Young Greek Australian doctor Yianni Efstathiadis has shared his terrifying Covid-19 battle, which included being admitted to ICU after his ‘lungs were not working working’ and he struggled to breathe. “Being on the patient’s side it was just, for me, it was panic and fear,” he told ABC 7.30.
Dr Efstathiadis started experiencing COVID-19 symptoms — fever, muscle aches, lethargy — and was tested for the virus. It came back negative.
He underwent a second test a few days later because his symptoms persisted, and it came back positive.
The first had been a false negative, “Which can happen,” Dr Efstathiadis said.
He and his wife, Brit Green, are both doctors at Melbourne’s Northern Hospital Epping. As soon as his positive result came through, they went into isolation. Dr Efstathiadis stayed at their home and Dr Green moved into her mother’s place.
“About five days later, I was getting really sick and very, very lethargic and couldn’t really look after myself at all, coughing a lot,” Dr Efstathiadis told 7.30.
Dr Green, who has not contracted Covid-19, was keeping in contact with him via regular video calls. When he told her he felt dizzy, could not get off the couch or keep any fluids down, she called an ambulance and was taken to hospital.
Dr Green woke up to find a message saying her husband had low oxygen and was being taken to ICU. “It felt like it was happening to another person. I don’t think I’ve been so terrified in my life,” she said.
Dr Anthony Cross, the ICU director at Northern Hospital Epping, said having a colleague in ICU with coronavirus “brings it all home, becomes very personal, because this could be any of us”.
“He was going into what we call respiratory failure. He was requiring very high levels of oxygen,” Dr Cross said.
“His condition continued to deteriorate to that point that we had to intubate him, that is we had to put a breathing tube down his throat, and we had to put him on a mechanical ventilator.
While in ICU, Dr Efstathiadis was given the drug heparin, which has long been administered via injection but is being trialled as an inhaled substance, via a ventilator, in Covid-19 patients.
A global trial of administering heparin via inhalation is being led by Dr Barry Dixon at Melbourne’s St Vincent’s Hospital and Northern Hospital Epping. The trial is aiming to discover whether inhaled heparin limits lung damage in seriously ill COVID-19 patients.
“A successful trial would just provide another therapy that we can use to help them to accelerate their recovery, make them more likely to get off a ventilator sooner, more likely to get home sooner — and all those things prevent them from getting other complications,” Dr Dixon said.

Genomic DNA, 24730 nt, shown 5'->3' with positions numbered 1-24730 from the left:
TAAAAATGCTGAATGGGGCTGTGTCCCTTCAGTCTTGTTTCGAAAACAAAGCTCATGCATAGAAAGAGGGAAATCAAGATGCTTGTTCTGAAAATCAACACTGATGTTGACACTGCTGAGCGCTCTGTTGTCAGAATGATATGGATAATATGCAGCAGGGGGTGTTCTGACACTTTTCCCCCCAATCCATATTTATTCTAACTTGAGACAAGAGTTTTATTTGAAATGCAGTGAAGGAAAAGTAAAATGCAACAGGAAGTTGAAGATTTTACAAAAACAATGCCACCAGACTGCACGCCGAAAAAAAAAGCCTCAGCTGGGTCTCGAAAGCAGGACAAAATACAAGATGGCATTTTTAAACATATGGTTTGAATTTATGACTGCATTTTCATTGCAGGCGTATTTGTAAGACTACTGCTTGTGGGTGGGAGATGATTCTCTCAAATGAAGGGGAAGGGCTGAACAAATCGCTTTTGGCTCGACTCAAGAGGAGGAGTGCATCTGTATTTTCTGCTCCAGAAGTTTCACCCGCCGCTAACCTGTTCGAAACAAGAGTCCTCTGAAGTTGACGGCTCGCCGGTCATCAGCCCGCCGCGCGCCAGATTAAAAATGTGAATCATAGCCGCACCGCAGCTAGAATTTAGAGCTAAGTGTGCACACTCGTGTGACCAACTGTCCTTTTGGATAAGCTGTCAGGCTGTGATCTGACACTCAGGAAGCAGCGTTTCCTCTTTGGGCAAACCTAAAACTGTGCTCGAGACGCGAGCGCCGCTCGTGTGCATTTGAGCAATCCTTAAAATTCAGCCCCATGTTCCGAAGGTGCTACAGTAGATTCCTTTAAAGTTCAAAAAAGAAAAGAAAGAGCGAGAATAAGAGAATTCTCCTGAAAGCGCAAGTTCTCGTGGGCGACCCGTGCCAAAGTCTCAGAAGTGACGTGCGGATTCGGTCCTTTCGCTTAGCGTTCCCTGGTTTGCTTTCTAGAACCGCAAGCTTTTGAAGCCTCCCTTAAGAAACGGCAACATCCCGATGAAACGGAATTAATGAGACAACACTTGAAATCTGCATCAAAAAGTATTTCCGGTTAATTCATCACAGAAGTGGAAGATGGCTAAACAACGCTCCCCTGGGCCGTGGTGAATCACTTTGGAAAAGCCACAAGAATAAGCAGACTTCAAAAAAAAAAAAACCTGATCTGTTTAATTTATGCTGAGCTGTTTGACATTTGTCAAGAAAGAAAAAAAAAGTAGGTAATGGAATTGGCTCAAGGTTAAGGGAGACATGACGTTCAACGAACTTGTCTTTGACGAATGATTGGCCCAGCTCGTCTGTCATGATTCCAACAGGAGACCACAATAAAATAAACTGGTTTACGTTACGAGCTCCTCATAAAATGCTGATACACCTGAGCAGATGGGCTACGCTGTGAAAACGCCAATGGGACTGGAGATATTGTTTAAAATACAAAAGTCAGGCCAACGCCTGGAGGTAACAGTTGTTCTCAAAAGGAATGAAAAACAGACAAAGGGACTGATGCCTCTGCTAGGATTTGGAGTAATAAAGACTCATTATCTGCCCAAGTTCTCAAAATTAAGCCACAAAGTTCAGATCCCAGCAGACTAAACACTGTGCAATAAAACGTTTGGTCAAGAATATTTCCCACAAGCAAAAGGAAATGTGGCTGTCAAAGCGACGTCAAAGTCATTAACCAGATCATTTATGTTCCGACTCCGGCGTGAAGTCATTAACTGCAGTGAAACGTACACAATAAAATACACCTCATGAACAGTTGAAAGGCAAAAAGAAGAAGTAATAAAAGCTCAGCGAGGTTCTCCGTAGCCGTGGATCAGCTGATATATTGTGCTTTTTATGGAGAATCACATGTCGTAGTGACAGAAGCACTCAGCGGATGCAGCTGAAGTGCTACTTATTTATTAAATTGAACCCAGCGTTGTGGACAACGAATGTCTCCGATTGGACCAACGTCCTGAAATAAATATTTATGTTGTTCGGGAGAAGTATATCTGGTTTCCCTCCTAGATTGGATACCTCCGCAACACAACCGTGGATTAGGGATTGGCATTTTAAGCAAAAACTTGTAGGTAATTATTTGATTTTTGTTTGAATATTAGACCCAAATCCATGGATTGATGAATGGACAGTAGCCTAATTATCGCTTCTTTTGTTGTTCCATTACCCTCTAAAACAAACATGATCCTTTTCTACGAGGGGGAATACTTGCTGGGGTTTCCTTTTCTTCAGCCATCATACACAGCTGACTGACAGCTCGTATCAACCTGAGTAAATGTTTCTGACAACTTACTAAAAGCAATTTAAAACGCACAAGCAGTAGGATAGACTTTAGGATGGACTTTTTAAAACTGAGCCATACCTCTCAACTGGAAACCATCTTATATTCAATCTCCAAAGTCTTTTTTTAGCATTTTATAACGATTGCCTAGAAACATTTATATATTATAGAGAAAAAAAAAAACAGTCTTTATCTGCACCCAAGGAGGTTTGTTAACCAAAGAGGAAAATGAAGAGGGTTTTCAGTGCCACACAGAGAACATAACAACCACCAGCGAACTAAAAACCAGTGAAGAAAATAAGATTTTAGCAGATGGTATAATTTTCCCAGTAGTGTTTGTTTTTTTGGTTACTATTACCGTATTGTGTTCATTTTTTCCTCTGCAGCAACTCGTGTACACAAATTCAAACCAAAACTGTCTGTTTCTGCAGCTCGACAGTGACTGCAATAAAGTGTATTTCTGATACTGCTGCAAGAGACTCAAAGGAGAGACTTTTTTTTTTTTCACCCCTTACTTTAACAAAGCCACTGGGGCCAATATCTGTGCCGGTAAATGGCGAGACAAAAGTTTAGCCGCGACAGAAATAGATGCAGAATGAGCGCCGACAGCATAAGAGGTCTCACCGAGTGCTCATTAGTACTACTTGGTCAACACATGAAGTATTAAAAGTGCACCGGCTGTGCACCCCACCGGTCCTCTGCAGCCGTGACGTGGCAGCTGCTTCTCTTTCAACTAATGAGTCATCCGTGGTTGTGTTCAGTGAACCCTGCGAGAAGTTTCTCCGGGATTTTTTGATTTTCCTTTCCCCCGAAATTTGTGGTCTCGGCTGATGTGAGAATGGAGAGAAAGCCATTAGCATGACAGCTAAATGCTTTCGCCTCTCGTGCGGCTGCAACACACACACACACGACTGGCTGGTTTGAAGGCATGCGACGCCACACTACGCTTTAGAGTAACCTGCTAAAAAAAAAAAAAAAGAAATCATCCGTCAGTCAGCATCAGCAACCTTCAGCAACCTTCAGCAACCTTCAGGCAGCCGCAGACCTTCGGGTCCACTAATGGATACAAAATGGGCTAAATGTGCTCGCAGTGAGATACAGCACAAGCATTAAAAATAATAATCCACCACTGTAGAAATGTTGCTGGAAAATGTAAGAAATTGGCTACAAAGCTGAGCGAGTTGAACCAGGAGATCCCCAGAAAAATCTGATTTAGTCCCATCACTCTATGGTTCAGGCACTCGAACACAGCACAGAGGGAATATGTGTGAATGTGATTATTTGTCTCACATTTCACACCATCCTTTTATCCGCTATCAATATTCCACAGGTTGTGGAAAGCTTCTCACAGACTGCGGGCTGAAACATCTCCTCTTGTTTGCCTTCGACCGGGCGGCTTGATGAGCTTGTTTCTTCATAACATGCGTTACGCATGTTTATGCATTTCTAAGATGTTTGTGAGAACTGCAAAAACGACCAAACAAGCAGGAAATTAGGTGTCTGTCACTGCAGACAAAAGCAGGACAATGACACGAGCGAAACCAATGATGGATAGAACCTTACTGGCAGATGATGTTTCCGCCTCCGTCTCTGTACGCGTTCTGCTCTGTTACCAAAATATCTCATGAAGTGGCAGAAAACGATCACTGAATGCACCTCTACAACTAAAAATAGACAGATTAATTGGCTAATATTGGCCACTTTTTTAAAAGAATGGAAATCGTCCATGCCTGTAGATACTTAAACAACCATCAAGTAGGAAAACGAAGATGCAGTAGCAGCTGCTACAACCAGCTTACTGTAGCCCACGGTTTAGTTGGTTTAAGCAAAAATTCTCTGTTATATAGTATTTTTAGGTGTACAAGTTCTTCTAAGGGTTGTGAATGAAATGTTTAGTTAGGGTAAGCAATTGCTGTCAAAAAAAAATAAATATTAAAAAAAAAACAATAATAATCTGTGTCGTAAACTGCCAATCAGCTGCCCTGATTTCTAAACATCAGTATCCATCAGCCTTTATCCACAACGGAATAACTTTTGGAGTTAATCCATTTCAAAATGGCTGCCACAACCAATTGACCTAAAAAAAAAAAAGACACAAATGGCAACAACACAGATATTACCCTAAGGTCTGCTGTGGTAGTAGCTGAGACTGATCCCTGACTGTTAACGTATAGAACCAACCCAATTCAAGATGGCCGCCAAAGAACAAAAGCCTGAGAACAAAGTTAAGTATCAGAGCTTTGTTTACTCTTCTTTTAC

In the course of his research, Dr Dixon believes he may have discovered another use for heparin — as a preventative. “If you use heparin, it actually binds to COVID and once it binds to COVID it’s inactivated, so it can’t bind to us and can’t infect us,” he said.
And he believes there is the potential for widespread usage of the drug to cut down on community transmission. “If you had a formulation of an inhaler like Ventolin but with heparin in it, and they were using that a couple of times a day, and they were inhaling it, it may well inactivate the virus in their airway, in their mouth and in their nose and reduce aerosol spread to the community.”
As he was recovering, Dr Efstathiadis heard about a man in his 30s with coronavirus who died in ICU. “I was so worried that something would go wrong again, I guess, because he only got so sick towards the end of his illness. I’ve been very lucky.”
Dr Efstathiadis said while there is no way to find out exactly how he contracted the virus, it was most likely from one of the positive patients he had treated.
Dr Cross said Dr Efstathiadis’s experience served as a stark warning. “This is a serious disease and it’s there and it could potentially kill you,” he said.
“Yianni is a young guy. Yianni is a guy who knows about infection prevention and yet not only did he get this disease but he got very sick with it.”